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My teen interprets everything I say as criticism Add to ...

“Maya, have you seen my red sweater?”

“Why do you always pick on me! I didn’t touch it.”

“I was just wondering if you’d seen it.”

“Yeah, right.”

Teenagers automatically feel you’re picking on them. It’s a result of the normal adolescent allergy to parents. Their need to feel independent from you makes anything you say feel like a personal attack. They truly believe you are singling them out, even take pleasure in criticizing them.

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“Maya, didn’t you notice you spilled the orange juice in the refrigerator? It made a big mess.”

“Why do you always think it’s me?”

“Because you were the only one home today.”

“That’s so unfair.”

Sometimes you criticize them because they act heedlessly and you don’t want them to do it again. They don’t see it quite the same way – to them your gentle reminders and diplomatic entreaties are just part of your on-going outrageous persecution.

“It is persecution. I was going to clean up the orange juice. It was just that it was inconvenient right then. But would my mom understand that? In my dreams.”

At times, their hypersensitivity makes little sense.

“Maya, could you bring me a glass of water when you’re done in the kitchen?”

“Why are you always picking on me?”

“I just asked if you would bring me a glass of water.”

If we were to ask Maya, “Do you genuinely believe your mother is always picking on you,” she’s apt to respond with something like: “Yes, I don’t know why. But she does it all of the time. When we’re together – anywhere – she can’t stop herself. It just pops out of her mouth. It’s always some kind of criticism of me. And, never, I might add, of her precious son, Joshua.”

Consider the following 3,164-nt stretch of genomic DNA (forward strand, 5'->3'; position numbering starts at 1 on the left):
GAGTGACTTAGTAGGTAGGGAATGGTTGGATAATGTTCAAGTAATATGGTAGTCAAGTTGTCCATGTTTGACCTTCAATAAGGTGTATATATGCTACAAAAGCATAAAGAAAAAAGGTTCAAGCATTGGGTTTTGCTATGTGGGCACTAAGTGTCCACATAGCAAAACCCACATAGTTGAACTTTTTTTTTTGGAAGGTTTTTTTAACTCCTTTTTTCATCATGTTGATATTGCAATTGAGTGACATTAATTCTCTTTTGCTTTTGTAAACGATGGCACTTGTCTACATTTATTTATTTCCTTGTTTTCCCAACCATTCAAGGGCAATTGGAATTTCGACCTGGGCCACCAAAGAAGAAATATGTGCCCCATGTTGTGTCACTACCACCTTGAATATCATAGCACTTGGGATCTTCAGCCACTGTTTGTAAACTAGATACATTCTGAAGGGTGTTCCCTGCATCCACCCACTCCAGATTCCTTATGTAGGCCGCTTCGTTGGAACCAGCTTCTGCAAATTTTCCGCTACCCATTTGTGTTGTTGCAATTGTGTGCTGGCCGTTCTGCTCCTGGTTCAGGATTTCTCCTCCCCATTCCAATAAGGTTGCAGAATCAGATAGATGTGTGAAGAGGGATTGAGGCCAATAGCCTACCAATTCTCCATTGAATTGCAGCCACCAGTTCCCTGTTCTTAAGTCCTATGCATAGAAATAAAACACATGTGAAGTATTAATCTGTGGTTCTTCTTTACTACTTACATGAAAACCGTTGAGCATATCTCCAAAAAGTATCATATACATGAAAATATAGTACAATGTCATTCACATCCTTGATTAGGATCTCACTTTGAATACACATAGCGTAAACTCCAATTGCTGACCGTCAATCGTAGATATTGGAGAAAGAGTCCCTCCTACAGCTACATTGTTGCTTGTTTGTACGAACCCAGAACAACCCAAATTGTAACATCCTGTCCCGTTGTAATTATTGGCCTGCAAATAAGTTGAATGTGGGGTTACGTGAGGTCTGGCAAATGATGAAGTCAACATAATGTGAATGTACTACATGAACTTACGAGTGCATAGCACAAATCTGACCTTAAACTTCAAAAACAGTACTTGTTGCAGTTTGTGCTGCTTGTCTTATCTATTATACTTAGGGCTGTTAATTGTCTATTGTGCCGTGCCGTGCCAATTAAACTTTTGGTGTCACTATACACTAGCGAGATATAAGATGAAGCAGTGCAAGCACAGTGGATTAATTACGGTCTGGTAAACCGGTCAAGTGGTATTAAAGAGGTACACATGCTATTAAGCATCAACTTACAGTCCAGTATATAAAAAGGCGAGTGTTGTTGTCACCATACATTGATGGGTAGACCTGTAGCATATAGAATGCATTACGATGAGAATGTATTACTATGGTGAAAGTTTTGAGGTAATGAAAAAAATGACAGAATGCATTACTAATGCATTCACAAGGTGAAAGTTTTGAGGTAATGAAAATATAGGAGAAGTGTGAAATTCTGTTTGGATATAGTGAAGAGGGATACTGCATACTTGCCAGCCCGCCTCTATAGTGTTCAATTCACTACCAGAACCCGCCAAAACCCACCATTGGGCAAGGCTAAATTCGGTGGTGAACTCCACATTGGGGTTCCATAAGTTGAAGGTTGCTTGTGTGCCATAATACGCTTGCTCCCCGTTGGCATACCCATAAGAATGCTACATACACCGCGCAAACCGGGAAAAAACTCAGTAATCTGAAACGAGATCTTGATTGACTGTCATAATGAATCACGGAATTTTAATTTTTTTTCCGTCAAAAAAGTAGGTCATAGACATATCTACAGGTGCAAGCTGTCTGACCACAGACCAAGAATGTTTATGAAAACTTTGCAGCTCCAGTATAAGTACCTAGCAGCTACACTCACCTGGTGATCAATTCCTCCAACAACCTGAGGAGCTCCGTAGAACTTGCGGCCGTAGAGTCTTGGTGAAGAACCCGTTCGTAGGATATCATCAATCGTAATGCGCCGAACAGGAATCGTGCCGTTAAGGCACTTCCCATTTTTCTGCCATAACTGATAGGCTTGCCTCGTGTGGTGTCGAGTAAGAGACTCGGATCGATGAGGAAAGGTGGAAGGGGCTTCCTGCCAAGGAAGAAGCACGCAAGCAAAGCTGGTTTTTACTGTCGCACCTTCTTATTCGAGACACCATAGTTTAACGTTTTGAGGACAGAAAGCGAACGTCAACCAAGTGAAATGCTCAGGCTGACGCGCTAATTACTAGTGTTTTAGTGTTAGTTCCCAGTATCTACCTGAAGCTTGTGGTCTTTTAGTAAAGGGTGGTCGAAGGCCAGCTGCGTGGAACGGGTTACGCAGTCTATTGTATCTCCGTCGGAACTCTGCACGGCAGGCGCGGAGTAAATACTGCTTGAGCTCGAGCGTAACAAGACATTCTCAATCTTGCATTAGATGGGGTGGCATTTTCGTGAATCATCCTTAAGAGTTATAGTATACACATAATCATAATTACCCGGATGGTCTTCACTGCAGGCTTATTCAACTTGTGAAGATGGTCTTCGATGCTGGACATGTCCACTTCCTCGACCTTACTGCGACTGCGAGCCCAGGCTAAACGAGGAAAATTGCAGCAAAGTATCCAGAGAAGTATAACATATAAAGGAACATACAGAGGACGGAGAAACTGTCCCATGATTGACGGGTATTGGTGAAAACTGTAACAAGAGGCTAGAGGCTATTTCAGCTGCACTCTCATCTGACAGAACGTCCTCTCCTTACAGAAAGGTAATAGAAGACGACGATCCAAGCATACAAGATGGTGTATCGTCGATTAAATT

Does Maya really believe this? She does. But why is she like this? Are all teenagers paranoid?

As I’ve said, teenagers want to feel independent. But there is a part of them that is still strongly attached to you. Despite their most fervent efforts to block you out, your words do have an impact. So they often construe anything you say as an attack.

“Hello.”

“See, she wants something from me.”

“I just said ‘hello.’ ”

So what do you do? Explain yourself?

“Maya, you’re wrong. I don’t always pick on you. But there are times that I’m going to say things that you’re not going to be happy with. Like when you ignored the spilled orange juice.”

“Omigod. There you go again. You do pick on me all the time. You don’t even realize it? Omigod!”

Explanations have limited usefulness because your kid’s interpretation of events is so different from yours.

So what’s the answer?

Play it straight. You can explain if you want. But don’t try too hard to get her to understand – that will only lead to more frustration. Try not to respond to their ‘You’re always picking on me,’ and stay on message.

“Maya, have you seen my red sweater?”

“Why do you always pick on me? I didn’t do anything with it.”

“Oh, I guess I’ll have to keep looking for it. But if you do see it, let me know.”

Don’t get deterred by their outrage, just keep moving ahead.

“Maya, didn’t you notice you spilled orange juice in the refrigerator and it made a big mess?”

“Why do you always think it’s me?”

“I would appreciate it if you would clean it up before it starts drying and getting sticky.”

“Omigod, you don’t listen to anything I say.”

They are going to feel victimized regardless of what you say. They live in the same house as you and you talk to them. You can’t protect them from that, nor do you want to try. And it is unfortunate when a parent is too cautious, even intimidated by the threat of an indignant reaction. It’s one surefire way of producing a teenage tyrant. Accept that they may react, but don’t let it affect you. Simply keep on with your day.

“Hi, sweetheart.”

“Why are you being sarcastic?”

“I hope you’re having a nice day. I love you.”



Clinical psychologist Anthony E. Wolf is the author of six parenting books and runs anthonywolf.com.

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